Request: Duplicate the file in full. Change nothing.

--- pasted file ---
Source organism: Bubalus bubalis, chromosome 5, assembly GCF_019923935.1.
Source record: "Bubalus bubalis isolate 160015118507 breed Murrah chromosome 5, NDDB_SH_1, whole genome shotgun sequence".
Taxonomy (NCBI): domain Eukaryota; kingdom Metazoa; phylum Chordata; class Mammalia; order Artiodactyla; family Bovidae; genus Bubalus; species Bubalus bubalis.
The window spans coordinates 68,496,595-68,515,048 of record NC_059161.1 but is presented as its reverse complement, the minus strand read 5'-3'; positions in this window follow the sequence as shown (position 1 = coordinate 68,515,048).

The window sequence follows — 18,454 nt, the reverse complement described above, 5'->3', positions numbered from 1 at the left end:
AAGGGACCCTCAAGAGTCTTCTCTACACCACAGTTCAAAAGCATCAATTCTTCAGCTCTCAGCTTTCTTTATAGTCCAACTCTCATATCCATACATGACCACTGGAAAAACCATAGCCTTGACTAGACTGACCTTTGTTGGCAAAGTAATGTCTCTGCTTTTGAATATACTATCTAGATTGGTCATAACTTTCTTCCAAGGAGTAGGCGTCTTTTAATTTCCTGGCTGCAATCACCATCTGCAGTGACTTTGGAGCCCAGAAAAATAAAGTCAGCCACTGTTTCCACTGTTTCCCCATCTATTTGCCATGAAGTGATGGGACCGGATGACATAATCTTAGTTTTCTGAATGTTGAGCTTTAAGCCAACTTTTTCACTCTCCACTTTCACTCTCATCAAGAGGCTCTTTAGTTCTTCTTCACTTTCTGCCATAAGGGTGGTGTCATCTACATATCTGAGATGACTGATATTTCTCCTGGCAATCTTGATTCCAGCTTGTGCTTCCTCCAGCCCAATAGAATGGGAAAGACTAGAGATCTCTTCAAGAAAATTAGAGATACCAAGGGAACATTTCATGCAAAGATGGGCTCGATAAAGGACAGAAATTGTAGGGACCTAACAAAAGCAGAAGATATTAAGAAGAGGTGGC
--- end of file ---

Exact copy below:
Source organism: Bubalus bubalis, chromosome 5, assembly GCF_019923935.1.
Source record: "Bubalus bubalis isolate 160015118507 breed Murrah chromosome 5, NDDB_SH_1, whole genome shotgun sequence".
Taxonomy (NCBI): domain Eukaryota; kingdom Metazoa; phylum Chordata; class Mammalia; order Artiodactyla; family Bovidae; genus Bubalus; species Bubalus bubalis.
The window spans coordinates 68,496,595-68,515,048 of record NC_059161.1 but is presented as its reverse complement, the minus strand read 5'-3'; positions in this window follow the sequence as shown (position 1 = coordinate 68,515,048).

The window sequence follows — 18,454 nt, the reverse complement described above, 5'->3', positions numbered from 1 at the left end:
AAGGGACCCTCAAGAGTCTTCTCTACACCACAGTTCAAAAGCATCAATTCTTCAGCTCTCAGCTTTCTTTATAGTCCAACTCTCATATCCATACATGACCACTGGAAAAACCATAGCCTTGACTAGACTGACCTTTGTTGGCAAAGTAATGTCTCTGCTTTTGAATATACTATCTAGATTGGTCATAACTTTCTTCCAAGGAGTAGGCGTCTTTTAATTTCCTGGCTGCAATCACCATCTGCAGTGACTTTGGAGCCCAGAAAAATAAAGTCAGCCACTGTTTCCACTGTTTCCCCATCTATTTGCCATGAAGTGATGGGACCGGATGACATAATCTTAGTTTTCTGAATGTTGAGCTTTAAGCCAACTTTTTCACTCTCCACTTTCACTCTCATCAAGAGGCTCTTTAGTTCTTCTTCACTTTCTGCCATAAGGGTGGTGTCATCTACATATCTGAGATGACTGATATTTCTCCTGGCAATCTTGATTCCAGCTTGTGCTTCCTCCAGCCCAATAGAATGGGAAAGACTAGAGATCTCTTCAAGAAAATTAGAGATACCAAGGGAACATTTCATGCAAAGATGGGCTCGATAAAGGACAGAAATTGTAGGGACCTAACAAAAGCAGAAGATATTAAGAAGAGGTGGC